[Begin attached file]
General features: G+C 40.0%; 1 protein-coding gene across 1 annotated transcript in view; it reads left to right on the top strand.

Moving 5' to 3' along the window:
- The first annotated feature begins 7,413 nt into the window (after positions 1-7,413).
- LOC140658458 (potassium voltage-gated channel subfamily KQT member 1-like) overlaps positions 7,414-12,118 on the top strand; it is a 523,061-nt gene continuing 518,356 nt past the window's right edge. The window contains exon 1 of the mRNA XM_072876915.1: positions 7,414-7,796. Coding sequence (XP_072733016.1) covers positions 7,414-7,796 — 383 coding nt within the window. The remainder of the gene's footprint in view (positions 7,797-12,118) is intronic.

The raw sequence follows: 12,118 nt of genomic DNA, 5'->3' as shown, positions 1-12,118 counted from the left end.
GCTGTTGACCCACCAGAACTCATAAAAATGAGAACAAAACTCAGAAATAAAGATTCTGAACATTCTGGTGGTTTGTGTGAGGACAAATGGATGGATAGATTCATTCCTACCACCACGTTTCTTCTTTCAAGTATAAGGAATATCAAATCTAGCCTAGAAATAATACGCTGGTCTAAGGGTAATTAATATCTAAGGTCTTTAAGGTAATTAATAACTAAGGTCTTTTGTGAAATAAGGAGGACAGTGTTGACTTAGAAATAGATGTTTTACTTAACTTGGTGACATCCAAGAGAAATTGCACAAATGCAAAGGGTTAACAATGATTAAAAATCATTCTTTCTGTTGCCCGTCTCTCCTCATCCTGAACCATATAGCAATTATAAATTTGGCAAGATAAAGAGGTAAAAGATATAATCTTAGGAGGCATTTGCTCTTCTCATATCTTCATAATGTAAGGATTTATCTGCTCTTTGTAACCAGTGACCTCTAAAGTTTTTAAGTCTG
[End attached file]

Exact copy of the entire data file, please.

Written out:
General features: G+C 40.0%; 1 protein-coding gene across 1 annotated transcript in view; it reads left to right on the top strand.

Moving 5' to 3' along the window:
- The first annotated feature begins 7,413 nt into the window (after positions 1-7,413).
- LOC140658458 (potassium voltage-gated channel subfamily KQT member 1-like) overlaps positions 7,414-12,118 on the top strand; it is a 523,061-nt gene continuing 518,356 nt past the window's right edge. The window contains exon 1 of the mRNA XM_072876915.1: positions 7,414-7,796. Coding sequence (XP_072733016.1) covers positions 7,414-7,796 — 383 coding nt within the window. The remainder of the gene's footprint in view (positions 7,797-12,118) is intronic.

The raw sequence follows: 12,118 nt of genomic DNA, 5'->3' as shown, positions 1-12,118 counted from the left end.
GCTGTTGACCCACCAGAACTCATAAAAATGAGAACAAAACTCAGAAATAAAGATTCTGAACATTCTGGTGGTTTGTGTGAGGACAAATGGATGGATAGATTCATTCCTACCACCACGTTTCTTCTTTCAAGTATAAGGAATATCAAATCTAGCCTAGAAATAATACGCTGGTCTAAGGGTAATTAATATCTAAGGTCTTTAAGGTAATTAATAACTAAGGTCTTTTGTGAAATAAGGAGGACAGTGTTGACTTAGAAATAGATGTTTTACTTAACTTGGTGACATCCAAGAGAAATTGCACAAATGCAAAGGGTTAACAATGATTAAAAATCATTCTTTCTGTTGCCCGTCTCTCCTCATCCTGAACCATATAGCAATTATAAATTTGGCAAGATAAAGAGGTAAAAGATATAATCTTAGGAGGCATTTGCTCTTCTCATATCTTCATAATGTAAGGATTTATCTGCTCTTTGTAACCAGTGACCTCTAAAGTTTTTAAGTCTG